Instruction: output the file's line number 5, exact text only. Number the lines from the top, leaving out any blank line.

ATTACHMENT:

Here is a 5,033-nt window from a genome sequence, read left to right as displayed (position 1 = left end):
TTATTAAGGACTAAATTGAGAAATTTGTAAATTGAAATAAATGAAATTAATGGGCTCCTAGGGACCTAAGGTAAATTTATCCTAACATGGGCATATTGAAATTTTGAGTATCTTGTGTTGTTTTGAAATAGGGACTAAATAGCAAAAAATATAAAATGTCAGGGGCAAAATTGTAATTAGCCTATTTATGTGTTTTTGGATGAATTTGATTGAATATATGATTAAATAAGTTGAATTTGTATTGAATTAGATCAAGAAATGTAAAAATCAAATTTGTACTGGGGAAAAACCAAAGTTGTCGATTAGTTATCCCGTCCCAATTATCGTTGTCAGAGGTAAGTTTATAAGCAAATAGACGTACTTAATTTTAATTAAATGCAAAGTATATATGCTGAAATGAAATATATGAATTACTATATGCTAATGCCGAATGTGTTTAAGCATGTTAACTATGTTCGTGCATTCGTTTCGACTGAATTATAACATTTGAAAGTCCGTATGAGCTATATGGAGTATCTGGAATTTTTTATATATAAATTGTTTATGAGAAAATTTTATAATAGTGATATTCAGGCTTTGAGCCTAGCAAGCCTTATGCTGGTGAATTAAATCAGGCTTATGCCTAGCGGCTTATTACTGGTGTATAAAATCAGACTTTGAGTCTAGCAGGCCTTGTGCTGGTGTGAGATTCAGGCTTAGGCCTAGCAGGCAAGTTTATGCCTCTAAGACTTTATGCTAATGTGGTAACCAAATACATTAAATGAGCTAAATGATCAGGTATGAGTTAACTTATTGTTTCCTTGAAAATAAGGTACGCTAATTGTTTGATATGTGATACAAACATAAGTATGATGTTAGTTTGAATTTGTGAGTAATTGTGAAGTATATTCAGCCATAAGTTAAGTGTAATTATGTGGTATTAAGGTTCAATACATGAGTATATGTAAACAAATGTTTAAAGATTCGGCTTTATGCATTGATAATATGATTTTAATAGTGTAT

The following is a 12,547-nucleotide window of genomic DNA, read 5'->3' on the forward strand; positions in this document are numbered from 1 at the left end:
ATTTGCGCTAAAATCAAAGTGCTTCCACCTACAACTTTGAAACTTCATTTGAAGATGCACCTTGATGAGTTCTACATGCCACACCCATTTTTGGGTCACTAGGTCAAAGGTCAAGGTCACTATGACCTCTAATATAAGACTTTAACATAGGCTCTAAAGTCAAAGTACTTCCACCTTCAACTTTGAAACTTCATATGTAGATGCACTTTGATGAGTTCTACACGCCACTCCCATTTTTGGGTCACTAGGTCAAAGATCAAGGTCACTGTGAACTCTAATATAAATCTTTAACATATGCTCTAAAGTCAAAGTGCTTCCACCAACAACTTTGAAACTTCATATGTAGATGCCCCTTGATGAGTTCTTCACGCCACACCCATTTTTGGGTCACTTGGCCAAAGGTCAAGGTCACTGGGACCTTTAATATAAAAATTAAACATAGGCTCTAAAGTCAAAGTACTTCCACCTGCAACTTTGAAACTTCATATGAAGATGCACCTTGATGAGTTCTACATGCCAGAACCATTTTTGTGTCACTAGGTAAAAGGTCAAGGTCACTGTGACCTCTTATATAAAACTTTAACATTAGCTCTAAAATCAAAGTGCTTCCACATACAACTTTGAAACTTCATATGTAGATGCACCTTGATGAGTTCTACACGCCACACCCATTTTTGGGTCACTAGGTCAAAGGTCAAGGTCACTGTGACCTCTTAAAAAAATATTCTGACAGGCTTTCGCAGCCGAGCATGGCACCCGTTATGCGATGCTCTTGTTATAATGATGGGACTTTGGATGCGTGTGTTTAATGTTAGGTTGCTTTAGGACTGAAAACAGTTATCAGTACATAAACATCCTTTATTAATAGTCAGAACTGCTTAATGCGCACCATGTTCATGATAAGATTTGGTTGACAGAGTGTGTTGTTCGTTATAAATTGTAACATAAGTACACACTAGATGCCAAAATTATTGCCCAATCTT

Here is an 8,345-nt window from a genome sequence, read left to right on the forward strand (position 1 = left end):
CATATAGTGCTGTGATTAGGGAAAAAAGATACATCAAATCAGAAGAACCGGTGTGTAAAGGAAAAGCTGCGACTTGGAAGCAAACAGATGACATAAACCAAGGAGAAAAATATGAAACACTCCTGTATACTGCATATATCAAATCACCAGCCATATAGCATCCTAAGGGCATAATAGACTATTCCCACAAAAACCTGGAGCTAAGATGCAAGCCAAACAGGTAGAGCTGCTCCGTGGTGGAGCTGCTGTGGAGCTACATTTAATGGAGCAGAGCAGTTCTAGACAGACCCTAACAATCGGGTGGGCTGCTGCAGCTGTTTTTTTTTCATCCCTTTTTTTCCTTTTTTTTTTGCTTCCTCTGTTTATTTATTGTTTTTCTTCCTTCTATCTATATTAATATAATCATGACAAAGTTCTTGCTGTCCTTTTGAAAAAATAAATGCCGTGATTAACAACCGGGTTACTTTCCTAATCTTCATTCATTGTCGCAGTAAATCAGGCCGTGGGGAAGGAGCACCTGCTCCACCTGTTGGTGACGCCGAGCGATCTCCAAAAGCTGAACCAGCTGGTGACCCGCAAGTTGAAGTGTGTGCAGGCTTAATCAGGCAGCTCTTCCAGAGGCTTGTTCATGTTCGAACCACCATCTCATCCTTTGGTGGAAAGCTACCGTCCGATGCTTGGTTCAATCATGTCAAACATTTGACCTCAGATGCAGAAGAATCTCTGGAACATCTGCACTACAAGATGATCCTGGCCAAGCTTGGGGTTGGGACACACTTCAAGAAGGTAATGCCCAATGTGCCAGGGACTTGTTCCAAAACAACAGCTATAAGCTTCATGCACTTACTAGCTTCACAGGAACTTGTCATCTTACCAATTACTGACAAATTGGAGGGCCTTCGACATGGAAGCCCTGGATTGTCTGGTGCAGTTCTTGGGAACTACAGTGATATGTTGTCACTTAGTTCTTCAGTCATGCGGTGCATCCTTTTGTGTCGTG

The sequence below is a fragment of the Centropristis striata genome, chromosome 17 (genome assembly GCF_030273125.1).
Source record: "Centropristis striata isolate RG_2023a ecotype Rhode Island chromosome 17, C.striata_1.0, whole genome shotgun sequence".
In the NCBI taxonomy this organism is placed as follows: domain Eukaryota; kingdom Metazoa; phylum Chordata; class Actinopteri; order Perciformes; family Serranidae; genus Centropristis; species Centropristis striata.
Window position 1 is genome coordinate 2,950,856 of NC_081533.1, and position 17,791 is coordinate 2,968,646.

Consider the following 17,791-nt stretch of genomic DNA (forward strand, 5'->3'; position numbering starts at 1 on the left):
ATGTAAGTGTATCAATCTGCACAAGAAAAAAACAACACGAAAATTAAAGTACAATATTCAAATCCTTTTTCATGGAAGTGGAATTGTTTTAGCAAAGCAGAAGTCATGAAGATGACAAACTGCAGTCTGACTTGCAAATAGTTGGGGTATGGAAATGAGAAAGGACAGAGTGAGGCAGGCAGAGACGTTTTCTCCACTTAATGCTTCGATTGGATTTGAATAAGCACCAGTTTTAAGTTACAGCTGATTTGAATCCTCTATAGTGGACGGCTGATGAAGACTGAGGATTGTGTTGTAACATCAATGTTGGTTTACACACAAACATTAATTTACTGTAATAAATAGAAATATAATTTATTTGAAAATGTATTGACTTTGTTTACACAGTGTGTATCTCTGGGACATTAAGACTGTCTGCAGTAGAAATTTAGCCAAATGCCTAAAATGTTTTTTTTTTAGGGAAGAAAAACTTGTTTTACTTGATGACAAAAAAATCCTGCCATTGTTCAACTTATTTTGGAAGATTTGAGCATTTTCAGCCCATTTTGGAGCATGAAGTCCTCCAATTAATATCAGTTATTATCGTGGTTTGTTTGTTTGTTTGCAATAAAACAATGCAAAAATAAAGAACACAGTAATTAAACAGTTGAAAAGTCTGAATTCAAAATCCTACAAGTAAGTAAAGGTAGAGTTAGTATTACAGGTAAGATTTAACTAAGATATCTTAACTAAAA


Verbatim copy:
Here is an 8,345-nt window from a genome sequence, read left to right on the forward strand (position 1 = left end):